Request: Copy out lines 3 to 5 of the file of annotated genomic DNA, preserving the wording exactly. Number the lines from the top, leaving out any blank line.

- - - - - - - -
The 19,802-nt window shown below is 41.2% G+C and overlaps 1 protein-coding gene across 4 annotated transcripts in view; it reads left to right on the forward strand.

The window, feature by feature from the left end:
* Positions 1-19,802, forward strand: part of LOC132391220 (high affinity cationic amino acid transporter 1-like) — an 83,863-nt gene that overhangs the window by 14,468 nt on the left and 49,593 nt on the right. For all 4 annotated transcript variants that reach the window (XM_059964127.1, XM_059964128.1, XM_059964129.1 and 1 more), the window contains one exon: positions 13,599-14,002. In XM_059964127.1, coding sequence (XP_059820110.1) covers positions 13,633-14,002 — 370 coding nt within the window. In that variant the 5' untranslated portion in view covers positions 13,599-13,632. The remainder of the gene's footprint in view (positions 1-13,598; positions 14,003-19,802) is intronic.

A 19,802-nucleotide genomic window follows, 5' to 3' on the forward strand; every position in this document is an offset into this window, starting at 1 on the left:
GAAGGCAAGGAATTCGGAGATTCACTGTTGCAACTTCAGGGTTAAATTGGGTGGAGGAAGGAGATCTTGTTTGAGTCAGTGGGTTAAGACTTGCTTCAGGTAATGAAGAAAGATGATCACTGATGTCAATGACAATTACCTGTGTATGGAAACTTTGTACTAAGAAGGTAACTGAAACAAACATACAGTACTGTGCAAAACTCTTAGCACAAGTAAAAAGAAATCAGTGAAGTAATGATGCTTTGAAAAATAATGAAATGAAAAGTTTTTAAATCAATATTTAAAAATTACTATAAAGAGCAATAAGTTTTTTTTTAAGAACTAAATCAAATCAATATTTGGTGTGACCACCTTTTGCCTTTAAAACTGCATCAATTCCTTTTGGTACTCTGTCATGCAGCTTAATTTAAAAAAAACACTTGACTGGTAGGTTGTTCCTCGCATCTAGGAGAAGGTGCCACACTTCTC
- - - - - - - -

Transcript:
* Positions 1-19,802, forward strand: part of LOC132391220 (high affinity cationic amino acid transporter 1-like) — an 83,863-nt gene that overhangs the window by 14,468 nt on the left and 49,593 nt on the right. For all 4 annotated transcript variants that reach the window (XM_059964127.1, XM_059964128.1, XM_059964129.1 and 1 more), the window contains one exon: positions 13,599-14,002. In XM_059964127.1, coding sequence (XP_059820110.1) covers positions 13,633-14,002 — 370 coding nt within the window. In that variant the 5' untranslated portion in view covers positions 13,599-13,632. The remainder of the gene's footprint in view (positions 1-13,598; positions 14,003-19,802) is intronic.

A 19,802-nucleotide genomic window follows, 5' to 3' on the forward strand; every position in this document is an offset into this window, starting at 1 on the left:
GAAGGCAAGGAATTCGGAGATTCACTGTTGCAACTTCAGGGTTAAATTGGGTGGAGGAAGGAGATCTTGTTTGAGTCAGTGGGTTAAGACTTGCTTCAGGTAATGAAGAAAGATGATCACTGATGTCAATGACAATTACCTGTGTATGGAAACTTTGTACTAAGAAGGTAACTGAAACAAACATACAGTACTGTGCAAAACTCTTAGCACAAGTAAAAAGAAATCAGTGAAGTAATGATGCTTTGAAAAATAATGAAATGAAAAGTTTTTAAATCAATATTTAAAAATTACTATAAAGAGCAATAAGTTTTTTTTTAAGAACTAAATCAAATCAATATTTGGTGTGACCACCTTTTGCCTTTAAAACTGCATCAATTCCTTTTGGTACTCTGTCATGCAGCTTAATTTAAAAAAAACACTTGACTGGTAGGTTGTTCCTCGCATCTAGGAGAAGGTGCCACACTTCTC